Ross Guberman.jpgThere’s a new book on my shelf. I’ve placed it right next to McFadden’s book on Georgia Appellate Practice, Aldisert’s Winning on Appeal, and Butterick’s Typography for Lawyers. That book is Ross Guberman’s Point Made: How to Write Like the Nation’s Top Advocates. Unlike many books on the subject, this one takes legal writing from the top appellate advocates and breaks their work down into techniques you can immediately begin applying to your legal writing.

I also found that many of the basic techniques also work well for oral presentations in court. Even better, this book is more affordable than most legal publications. You don’t have to go through West or Lexis. You can buy this one at Amazon for an affordable price. Ross Guberman was kind enough to let me interview him about his new book, which you will find below in a Q&A format.

And you will find below a basic overview of his book along with a couple of workflow tips for how to write excellent briefs even if you are a busy solo practitioner or a busy public defender. Even if you already have his book, you’ll find in this interview even more tips, including how to write excellent brief even if you have a huge caseload.


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Panelist taking notes.jpgEvery now and again, I attend a CLE that does more than satisfy the hours requirement. Occasionally, there is a seminar where I walk out of the room with a new set of tools to become a better lawyer. Such was the case with the Georgia Appellate Practice Seminar sponsored by the Appellate Practice Section of the State Bar of Georgia. I moderated a panel titled, “The Winning Brief: How to Capture the Judge’s Attention (And How to Lose it).”

When I introduced the panel, I confessed up front that I was shamelessly taking advantage of the situation. In essence, the panel was made up of people I would like to corner at a cocktail party and ask questions about how to write a brief until they run away or leap from a window to stop taking questions from me. Friday, they were a captive audience for well over an hour, and I had a big outline of questions prepared to ask them. I asked all the stuff I wanted to know about the most. I hope that the audience (and it was a big audience) didn’t notice that I was taking notes to try to remember as much as I could of what the panelists were saying. I’m going to share some of it with you here. Later this week, I will share with you the great lessons I learned from the panel that spoke on oral argument (most of the lessons they taught were things that I have learned over the years by making the mistakes and learning from them).

The panel was made up of Presiding Judge Herbert Phipps, from the Georgia Court of Appeals. Also on the panel was Judge Stephen Dillard and Judge Christopher McFadden. The practitioner on the panel was Gerard Kleinrock, who is the appellate division for the DeKalb County Public Defenders Office. I was trying to moderate the panel and take notes at the same time. So, there may be some wisdom that doesn’t make it here. I also may be giving the wrong panelist credit or not attributing some of it to anyone because I don’t remember who said what. So, here are things I learned moderating the panel on Oral Argument.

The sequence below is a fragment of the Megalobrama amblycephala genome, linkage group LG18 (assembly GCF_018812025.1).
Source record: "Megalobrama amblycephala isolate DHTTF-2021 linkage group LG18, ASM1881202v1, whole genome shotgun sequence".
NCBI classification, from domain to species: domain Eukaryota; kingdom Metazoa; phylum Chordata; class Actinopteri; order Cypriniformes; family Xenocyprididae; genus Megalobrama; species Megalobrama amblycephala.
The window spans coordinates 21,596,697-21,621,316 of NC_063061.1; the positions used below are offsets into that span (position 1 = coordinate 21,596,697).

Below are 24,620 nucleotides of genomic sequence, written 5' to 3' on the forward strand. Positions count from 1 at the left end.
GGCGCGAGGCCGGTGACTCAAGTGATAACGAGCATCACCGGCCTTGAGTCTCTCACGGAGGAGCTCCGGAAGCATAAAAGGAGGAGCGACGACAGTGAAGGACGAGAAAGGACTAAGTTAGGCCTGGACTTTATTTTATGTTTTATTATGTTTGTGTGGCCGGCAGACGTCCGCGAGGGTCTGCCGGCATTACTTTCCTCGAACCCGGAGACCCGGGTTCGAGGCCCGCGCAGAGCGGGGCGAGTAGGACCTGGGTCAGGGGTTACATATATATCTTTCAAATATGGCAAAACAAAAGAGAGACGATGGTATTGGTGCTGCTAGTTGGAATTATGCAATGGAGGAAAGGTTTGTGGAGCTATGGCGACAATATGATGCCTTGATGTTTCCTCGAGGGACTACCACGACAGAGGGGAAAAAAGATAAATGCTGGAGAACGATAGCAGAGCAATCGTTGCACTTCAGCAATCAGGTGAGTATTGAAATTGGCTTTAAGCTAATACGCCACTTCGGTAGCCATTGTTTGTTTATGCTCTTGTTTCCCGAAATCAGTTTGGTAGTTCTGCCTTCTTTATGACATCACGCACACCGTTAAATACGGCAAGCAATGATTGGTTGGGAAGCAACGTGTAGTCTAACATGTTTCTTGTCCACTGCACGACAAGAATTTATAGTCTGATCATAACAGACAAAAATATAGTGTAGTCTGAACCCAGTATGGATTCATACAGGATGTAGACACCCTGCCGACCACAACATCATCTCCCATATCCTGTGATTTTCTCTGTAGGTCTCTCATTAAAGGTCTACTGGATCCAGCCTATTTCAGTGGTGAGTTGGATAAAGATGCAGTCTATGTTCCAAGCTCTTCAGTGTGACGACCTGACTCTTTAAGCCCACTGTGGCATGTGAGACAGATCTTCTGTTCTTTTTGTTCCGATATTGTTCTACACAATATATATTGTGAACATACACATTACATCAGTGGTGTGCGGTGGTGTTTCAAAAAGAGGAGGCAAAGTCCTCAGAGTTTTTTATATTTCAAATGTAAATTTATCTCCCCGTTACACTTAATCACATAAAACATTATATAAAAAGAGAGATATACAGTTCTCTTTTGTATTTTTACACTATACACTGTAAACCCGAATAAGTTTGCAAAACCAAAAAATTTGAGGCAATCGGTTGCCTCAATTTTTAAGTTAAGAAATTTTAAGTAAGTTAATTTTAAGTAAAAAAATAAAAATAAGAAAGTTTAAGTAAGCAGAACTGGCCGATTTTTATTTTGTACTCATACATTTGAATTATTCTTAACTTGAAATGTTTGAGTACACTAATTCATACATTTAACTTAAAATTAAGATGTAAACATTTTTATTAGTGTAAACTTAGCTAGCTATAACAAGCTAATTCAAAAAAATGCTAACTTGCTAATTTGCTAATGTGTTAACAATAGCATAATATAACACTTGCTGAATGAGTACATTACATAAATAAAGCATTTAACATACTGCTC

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Evernote_Icon_256.jpgBeing an appellate lawyer is pretty much the same thing as being a professional writer – with a few notable exceptions. Writer’s block and procrastination are not really an option in the kind of writing I do. The penalty for incurable writer’s block isn’t mere artistic angst. Consequences for writer’s block include a client’s anger,

typeface.jpgDesign is an important part of brief writing. And the font and layout you choose will have an impact on how the Court receives your brief. It certainly shapes how I feel about writing the brief and submitting it. I cannot see the Courier New Font without thinking of the research, writing, and advocacy in

Anger.JPGAnger is not a good mix with the practice of law. Yet, law is a profession that puts the practitioner in a position where things could make him angry all the time. Litigation, even appellate litigation, is a business of fighting and arguing. Ideally, it’s done in a very scholarly collegial way. Arguing in real life often involves anger. And unfortunatley it is not always so easy to take off the normal person hat when we put on the lawyer hat. Boundaries can break down if you’re not careful.

And that’s just half the job of a lawyer. You must also manage client expectations and be the lightining rod because you’re the closest representative of the judicial system around when bad news comes, when matters are delayed, and when you are taking a course of action that the client either doesn’t understand or doesn’t quite agree with. Miscommunications sometimes happen. So, there are about a million things that can happen in attorney client relationships that lend themselves to anger.

Then comes the judge. You can’t get angry at the judge. Or, at least you can’t show anger toward the judge. But sometimes it’s tough being told by a person in a robe or panels of judges in robe telling you how wrong you are. Generally, it’s all in a day’s work. But in the real world being told you’re wrong can be an anger-invoking moment. We try to be professional. Most of the time we are. But that sort of things could lend itself to anger in the real world.


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